Feature: Namibian teacher relays care to struggling learners

WINDHOEK, Oct. 5 (Xinhua) -- A Namibian secondary school teacher extends care by tutoring struggling learners to improve performance in mathematics and science, subjects that are rated as priority fields by the Namibian government.

Eugene Mangundu, qualified mathematics and physical science teacher at Khomastura High School in the Namibian capital, Windhoek, took the initiative to tutor as an extracurricular to help learners who had not grasped the subject contents during normal classes.

"I started in 2012 with one learner. When they saw the positive impact I made before I knew it, the demand grew as more people across the city approached me," he said Wednesday.

The primary focus is to hearten the youngsters and give them hope for a better future.

He conducts tutorials after normal school hours, in groups, and individual sessions at home to learners from Windhoek and other regions.

"This is done to accommodate the demands and uniqueness of each learner. Some learn better in a group, others require individual attention to grasp the work to catapult ability," Mangundu said, who holds a Bachelor of Education from the University of Namibia.

To date, he has helped over 120 youngsters who have moved on to universities and or the job market.

As the numbers grew from 2019, the tutoring sessions became more organized and structured.

Mangundu also cultivated a flair for writing study guides in mathematics, physical science, and chemistry, availed to the learners.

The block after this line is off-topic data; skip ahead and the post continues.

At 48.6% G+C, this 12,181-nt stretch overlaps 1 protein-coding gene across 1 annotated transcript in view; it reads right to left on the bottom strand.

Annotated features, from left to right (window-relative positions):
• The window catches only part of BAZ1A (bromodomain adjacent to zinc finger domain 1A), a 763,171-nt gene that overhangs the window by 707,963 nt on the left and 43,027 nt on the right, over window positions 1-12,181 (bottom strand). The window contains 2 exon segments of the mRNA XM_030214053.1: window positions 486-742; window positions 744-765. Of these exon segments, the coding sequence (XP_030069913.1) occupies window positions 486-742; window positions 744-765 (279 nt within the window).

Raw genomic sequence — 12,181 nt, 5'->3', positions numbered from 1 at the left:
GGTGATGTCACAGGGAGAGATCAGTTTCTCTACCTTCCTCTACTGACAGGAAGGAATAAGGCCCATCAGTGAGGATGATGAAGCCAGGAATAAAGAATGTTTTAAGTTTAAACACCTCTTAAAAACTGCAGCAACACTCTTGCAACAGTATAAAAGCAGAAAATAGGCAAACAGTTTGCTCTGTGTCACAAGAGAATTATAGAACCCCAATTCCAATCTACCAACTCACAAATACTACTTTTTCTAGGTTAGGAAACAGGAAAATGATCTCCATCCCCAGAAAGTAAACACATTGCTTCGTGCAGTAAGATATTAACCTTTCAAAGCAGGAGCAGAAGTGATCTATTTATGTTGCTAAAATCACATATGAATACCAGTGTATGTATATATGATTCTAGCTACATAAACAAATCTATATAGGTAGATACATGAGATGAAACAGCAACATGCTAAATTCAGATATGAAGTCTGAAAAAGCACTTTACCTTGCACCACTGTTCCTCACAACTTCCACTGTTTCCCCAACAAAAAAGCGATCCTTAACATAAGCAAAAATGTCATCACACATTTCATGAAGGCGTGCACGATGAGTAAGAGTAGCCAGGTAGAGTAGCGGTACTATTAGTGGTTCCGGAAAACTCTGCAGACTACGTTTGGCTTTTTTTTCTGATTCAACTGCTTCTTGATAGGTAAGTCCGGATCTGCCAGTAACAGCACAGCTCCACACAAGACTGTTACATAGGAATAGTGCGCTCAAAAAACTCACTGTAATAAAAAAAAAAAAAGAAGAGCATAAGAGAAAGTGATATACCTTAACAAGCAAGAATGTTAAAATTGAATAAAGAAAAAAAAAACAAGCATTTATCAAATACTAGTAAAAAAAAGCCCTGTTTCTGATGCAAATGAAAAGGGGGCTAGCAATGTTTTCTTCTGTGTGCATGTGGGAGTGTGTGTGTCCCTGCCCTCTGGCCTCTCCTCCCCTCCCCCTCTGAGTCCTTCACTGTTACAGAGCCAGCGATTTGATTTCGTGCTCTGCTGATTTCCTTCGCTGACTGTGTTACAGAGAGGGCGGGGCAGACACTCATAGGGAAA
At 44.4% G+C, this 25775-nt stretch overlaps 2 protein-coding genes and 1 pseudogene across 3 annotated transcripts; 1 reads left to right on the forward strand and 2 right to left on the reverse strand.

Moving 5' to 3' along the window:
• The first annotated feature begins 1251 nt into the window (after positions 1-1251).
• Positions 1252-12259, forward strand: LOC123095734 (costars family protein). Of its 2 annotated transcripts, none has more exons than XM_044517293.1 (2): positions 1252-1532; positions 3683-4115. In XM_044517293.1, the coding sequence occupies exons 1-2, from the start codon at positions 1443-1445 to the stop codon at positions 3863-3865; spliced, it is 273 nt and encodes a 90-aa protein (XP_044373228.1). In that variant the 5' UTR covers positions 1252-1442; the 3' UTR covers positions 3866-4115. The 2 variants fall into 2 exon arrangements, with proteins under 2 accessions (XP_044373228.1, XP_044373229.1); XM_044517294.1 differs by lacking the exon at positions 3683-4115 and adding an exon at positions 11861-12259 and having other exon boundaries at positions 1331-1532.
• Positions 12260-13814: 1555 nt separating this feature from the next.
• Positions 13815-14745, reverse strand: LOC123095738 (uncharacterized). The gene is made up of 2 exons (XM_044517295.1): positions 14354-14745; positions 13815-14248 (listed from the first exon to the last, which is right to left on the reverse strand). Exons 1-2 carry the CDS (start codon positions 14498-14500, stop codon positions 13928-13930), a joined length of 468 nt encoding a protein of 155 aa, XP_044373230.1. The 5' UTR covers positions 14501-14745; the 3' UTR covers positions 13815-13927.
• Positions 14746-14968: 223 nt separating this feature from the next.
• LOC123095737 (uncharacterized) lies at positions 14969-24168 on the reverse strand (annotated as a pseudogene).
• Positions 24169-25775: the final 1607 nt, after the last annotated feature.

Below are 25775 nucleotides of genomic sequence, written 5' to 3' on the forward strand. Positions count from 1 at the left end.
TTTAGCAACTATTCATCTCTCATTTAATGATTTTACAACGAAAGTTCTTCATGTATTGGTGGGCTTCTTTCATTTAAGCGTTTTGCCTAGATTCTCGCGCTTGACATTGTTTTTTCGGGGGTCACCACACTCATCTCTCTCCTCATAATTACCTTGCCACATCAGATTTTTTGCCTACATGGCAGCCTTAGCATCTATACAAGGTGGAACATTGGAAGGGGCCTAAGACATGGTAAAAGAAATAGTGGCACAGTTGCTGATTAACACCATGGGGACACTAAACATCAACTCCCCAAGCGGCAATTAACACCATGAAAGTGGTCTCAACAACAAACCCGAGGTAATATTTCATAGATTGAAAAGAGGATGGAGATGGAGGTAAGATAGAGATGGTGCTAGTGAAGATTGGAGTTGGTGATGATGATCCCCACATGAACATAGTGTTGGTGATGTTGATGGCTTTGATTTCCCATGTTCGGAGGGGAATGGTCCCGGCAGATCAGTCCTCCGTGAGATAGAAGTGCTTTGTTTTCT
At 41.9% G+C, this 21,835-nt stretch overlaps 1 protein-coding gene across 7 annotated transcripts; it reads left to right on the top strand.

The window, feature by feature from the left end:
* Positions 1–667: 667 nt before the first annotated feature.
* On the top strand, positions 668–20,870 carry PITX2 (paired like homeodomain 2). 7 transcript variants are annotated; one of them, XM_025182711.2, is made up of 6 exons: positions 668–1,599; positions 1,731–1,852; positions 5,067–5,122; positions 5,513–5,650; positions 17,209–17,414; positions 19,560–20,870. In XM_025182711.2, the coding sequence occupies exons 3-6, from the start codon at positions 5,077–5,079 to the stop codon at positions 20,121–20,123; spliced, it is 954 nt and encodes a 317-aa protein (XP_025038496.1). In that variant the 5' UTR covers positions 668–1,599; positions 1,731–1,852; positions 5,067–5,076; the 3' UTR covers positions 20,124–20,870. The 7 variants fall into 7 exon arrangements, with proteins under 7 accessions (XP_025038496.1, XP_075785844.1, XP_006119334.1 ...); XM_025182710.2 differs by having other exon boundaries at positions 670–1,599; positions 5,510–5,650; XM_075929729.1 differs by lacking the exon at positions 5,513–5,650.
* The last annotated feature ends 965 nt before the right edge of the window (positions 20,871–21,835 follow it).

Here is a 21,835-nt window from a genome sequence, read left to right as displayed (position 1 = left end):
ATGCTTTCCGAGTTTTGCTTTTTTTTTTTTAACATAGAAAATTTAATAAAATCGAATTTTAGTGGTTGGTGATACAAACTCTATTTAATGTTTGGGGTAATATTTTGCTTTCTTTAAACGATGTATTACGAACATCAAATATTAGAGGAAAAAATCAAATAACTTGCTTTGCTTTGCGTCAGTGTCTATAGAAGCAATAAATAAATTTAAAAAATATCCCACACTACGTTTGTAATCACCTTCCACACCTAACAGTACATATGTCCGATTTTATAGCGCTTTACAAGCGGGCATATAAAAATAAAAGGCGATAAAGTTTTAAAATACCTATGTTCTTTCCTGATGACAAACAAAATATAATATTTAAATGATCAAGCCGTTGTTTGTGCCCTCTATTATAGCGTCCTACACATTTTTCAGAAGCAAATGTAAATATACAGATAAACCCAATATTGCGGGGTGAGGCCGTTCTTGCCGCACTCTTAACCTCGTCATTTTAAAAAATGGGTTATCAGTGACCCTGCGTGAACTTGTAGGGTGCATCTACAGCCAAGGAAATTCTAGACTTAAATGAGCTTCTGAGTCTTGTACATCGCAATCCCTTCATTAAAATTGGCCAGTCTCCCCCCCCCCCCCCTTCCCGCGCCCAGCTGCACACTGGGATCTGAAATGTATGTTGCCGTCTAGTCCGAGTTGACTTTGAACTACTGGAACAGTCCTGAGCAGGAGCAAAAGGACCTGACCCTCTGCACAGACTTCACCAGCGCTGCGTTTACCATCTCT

"The aim is to supplement learning material already offered by schools and aid learners in studying. Most importantly, to challenge them and boost their cognitive skills. Learners become more confident when they grasp the fundamentals, and grades start improving," he added.

According to Mangundu, the tutoring offered under Eugene First Tutorial Academy complements government efforts in providing education.

Meanwhile, the feedback has been positive. Thekla, a parent of one of the youngsters helped by Mangundu, said that her child's understanding of the subject and performance drastically improved.

To Mangundu's delight, all beneficiaries bear such testimonies. According to the 35-year-old teacher, positive feedback meant he had given a gift of academic progression to the learners.

"Sometimes you get a very poor performance learner, and it requires passion and going the extra mile to transform the potential of that youngster into the best performer. This keeps me motivated to help more learners," he said. In the interim, he hopes to transform the lives of more learners.

Ester Anna Nghipondoka, minister of education, arts, and culture, said teachers are at the center of basic education delivery to all the learners in the country because they play an instrumental role in transforming education.

"Teachers are the engines at the heart of our education system, without whom, it is impossible to provide inclusive and equitable quality education to every learner," the minister said.

Namibia joined the rest of the world in observing World Teachers' Day on October 5 under the theme -- The Transformation of Education Begins with Teachers.

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